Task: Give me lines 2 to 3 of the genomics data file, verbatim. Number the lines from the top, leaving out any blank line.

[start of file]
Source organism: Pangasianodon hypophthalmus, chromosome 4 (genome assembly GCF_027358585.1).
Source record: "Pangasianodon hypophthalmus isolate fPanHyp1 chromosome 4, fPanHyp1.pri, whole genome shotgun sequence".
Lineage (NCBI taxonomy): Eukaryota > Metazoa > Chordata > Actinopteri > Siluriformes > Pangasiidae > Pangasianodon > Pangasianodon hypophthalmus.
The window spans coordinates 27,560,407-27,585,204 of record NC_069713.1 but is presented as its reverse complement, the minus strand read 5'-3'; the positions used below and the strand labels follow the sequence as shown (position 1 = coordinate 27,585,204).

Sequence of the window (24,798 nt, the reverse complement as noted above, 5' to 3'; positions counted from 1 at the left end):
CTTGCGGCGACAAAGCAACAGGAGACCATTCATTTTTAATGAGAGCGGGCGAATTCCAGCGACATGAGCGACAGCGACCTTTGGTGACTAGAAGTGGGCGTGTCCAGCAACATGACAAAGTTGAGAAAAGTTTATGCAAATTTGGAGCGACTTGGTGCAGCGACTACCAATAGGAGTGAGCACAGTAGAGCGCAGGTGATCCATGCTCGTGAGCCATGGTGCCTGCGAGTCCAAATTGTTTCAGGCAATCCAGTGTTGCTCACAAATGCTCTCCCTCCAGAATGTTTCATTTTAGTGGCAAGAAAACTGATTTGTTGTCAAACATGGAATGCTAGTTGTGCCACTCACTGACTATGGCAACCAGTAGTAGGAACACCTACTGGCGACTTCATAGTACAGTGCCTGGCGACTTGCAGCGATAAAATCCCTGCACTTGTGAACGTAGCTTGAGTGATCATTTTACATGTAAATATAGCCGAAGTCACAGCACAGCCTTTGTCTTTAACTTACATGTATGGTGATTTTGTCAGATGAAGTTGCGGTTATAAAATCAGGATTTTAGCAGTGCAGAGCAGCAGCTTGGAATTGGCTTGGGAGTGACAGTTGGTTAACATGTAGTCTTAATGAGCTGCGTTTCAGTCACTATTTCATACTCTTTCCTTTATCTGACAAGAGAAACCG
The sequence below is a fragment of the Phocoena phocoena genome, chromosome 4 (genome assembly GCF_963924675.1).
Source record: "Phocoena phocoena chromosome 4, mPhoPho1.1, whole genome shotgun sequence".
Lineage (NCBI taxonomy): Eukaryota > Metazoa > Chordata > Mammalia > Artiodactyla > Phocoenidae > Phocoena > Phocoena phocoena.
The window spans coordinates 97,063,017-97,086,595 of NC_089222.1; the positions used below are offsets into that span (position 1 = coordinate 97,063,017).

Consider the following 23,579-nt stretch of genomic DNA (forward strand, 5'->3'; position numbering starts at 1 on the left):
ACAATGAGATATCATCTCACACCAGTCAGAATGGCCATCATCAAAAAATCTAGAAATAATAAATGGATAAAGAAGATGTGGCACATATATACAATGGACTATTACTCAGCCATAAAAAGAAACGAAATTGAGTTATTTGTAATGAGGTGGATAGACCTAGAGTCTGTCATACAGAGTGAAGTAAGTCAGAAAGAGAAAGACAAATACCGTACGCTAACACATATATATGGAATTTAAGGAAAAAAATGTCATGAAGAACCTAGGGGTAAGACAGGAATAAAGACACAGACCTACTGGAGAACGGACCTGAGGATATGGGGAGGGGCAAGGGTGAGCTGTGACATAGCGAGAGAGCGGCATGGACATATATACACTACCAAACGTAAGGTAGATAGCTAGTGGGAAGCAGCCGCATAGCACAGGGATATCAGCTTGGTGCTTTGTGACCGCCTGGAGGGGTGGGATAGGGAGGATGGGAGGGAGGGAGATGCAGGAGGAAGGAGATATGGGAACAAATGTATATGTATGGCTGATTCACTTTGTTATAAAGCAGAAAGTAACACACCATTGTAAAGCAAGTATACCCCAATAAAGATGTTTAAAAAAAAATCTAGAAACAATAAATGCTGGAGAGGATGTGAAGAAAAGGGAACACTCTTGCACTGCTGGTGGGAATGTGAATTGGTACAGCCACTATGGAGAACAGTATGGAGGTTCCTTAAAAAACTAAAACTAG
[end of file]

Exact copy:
Source record: "Pangasianodon hypophthalmus isolate fPanHyp1 chromosome 4, fPanHyp1.pri, whole genome shotgun sequence".
Lineage (NCBI taxonomy): Eukaryota > Metazoa > Chordata > Actinopteri > Siluriformes > Pangasiidae > Pangasianodon > Pangasianodon hypophthalmus.